RIo de Janeiro Cathedral
Rio de Janeiro Cathedral / Cyro A. Silva /

6. Shrine of St. Paulina

The Shrine of St. Paulina is also sometimes referred to as the Sanctuary of St. Paulina and is located in the town of Nova Trento. This town can be found in the state of Santa Catarina in the South Region of Brazil. The church complex was dedicated to St. Pauline of the Agonizing Heart of Jesus (1865-1942), the first Brazilian woman to be proclaimed a saint by the Catholic Church in 2002.

This immense structure resembles two hands in prayer and was constructed shortly after the saint was canonized in 2002. It only took 926 days to complete this building which covers an area of 9,616 square meters (103,510 square feet). It’s a popular attraction in the region and is visited by nearly a million people every year.

Shrine of St. Paulina
Shrine of St. Paulina / Vinicius Lannes Duering /

7. St. Ignatius Cathedral

The St. Ignatius Cathedral is also known as the San Ignacio de Velasco Cathedral, a reference to the city of San Ignacio de Velasco in Bolivia where it’s located. This is the capital of the Velasco province in the eastern part of the country.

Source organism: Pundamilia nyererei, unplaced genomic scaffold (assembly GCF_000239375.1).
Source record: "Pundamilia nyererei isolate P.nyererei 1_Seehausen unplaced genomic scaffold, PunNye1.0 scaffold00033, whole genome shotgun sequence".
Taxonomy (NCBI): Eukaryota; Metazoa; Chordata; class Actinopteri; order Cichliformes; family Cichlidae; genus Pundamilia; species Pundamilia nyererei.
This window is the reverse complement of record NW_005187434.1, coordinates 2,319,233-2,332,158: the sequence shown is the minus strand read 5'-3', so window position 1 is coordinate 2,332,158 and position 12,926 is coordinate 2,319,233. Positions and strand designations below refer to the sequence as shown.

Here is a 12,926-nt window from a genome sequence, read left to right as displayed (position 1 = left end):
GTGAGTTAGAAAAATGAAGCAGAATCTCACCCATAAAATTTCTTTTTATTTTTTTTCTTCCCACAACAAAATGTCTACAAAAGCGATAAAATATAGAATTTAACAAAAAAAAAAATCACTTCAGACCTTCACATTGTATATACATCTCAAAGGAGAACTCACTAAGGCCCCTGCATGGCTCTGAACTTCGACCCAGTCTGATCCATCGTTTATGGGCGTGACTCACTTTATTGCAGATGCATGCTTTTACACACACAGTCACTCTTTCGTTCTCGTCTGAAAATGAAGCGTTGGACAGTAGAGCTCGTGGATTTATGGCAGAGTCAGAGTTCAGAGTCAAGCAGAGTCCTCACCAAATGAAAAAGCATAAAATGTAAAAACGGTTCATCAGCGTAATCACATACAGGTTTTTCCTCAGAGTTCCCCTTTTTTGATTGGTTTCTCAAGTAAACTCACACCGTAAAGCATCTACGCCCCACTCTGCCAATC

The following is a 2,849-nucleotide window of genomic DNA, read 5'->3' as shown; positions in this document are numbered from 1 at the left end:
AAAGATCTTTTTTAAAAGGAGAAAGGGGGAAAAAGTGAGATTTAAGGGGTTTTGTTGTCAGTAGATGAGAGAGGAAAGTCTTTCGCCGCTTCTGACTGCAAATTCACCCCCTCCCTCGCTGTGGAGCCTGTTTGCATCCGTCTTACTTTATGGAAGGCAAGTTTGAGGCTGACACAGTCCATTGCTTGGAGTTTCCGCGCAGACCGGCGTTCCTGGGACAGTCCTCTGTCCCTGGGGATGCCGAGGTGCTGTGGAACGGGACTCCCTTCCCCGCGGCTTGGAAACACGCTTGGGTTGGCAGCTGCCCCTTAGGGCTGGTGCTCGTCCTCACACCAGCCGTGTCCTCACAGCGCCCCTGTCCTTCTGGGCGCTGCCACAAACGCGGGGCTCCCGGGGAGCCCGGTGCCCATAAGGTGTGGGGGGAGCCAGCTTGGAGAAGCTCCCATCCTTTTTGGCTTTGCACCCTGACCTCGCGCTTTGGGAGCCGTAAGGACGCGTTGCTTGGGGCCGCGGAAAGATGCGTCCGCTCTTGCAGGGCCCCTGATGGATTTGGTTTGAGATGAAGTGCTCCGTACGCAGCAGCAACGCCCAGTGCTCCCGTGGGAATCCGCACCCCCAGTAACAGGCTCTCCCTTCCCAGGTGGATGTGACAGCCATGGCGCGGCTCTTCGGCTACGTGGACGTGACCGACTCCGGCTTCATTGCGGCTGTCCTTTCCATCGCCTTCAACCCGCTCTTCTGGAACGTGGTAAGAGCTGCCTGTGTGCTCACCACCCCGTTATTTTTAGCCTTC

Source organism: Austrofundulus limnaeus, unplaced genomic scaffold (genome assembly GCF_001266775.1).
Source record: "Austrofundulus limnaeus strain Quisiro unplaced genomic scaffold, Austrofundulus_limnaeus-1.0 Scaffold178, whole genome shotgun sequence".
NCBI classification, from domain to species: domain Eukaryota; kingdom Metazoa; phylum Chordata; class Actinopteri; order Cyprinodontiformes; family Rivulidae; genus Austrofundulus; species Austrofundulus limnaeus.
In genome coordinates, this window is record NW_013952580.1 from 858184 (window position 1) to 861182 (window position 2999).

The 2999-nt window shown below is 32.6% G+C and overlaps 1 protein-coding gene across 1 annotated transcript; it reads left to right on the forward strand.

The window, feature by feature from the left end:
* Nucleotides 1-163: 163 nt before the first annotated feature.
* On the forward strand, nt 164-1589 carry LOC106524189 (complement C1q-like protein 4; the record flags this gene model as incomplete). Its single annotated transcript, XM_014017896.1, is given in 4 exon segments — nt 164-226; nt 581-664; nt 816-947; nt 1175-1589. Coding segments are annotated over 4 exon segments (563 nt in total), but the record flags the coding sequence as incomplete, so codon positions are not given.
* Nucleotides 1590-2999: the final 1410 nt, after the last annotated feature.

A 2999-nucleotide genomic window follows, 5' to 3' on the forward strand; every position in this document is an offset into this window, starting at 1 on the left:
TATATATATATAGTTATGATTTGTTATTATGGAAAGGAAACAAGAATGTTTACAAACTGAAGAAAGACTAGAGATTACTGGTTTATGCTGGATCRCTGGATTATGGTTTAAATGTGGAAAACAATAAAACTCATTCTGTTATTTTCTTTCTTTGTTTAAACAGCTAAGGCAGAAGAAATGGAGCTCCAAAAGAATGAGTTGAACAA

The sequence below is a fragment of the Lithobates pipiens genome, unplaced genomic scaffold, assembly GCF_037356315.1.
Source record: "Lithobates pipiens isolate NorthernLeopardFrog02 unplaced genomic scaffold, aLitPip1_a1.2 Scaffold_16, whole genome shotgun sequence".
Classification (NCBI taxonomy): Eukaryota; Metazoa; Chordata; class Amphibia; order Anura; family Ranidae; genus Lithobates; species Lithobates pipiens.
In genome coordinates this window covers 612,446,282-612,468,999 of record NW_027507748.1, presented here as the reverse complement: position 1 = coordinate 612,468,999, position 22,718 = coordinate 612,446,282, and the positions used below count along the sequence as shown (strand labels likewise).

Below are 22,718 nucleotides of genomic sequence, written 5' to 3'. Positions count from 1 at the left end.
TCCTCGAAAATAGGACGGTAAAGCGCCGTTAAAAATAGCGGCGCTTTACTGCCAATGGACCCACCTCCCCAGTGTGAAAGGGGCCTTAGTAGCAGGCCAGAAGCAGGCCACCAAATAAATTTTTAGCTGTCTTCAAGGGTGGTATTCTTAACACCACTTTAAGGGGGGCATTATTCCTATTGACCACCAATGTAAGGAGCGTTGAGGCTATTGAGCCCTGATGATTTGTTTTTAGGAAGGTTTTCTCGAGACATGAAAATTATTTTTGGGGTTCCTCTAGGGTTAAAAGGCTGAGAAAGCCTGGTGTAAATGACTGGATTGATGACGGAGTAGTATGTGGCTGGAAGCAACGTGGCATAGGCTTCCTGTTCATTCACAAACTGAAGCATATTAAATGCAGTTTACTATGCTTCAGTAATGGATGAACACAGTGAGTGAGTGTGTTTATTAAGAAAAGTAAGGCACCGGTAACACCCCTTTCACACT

The original version of the church was constructed in the 18th century between 1748 and 1761. This building was commissioned by the Jesuits living in the area and was unfortunately destroyed by fire in the year 1948. The church was rebuilt to its original design between 1998 and 2001.

St. Ignatius Cathedral
St. Ignatius Cathedral / Geoffrey Groesbeck /

8. Basílica del Voto Nacional

If we have to choose one structure in this list of the most famous churches in South American that resembles one of the magnificent Gothic Cathedrals in Europe then it would be the Basílica del Voto Nacional in Quito, the capital of Ecuador.

Its located in the historical heart of this sprawling city and is the largest neo-Gothic cathedral in the Americas. The cornerstone f the structure was laid in the year 1893 and the cathedral was consecrated nearly a century later in 1988. It remains technically unfinished like the Sagrada Família in Barcelona, and they better not hurry up to complete it because the word around the campfire is that the world will end whenever this happens.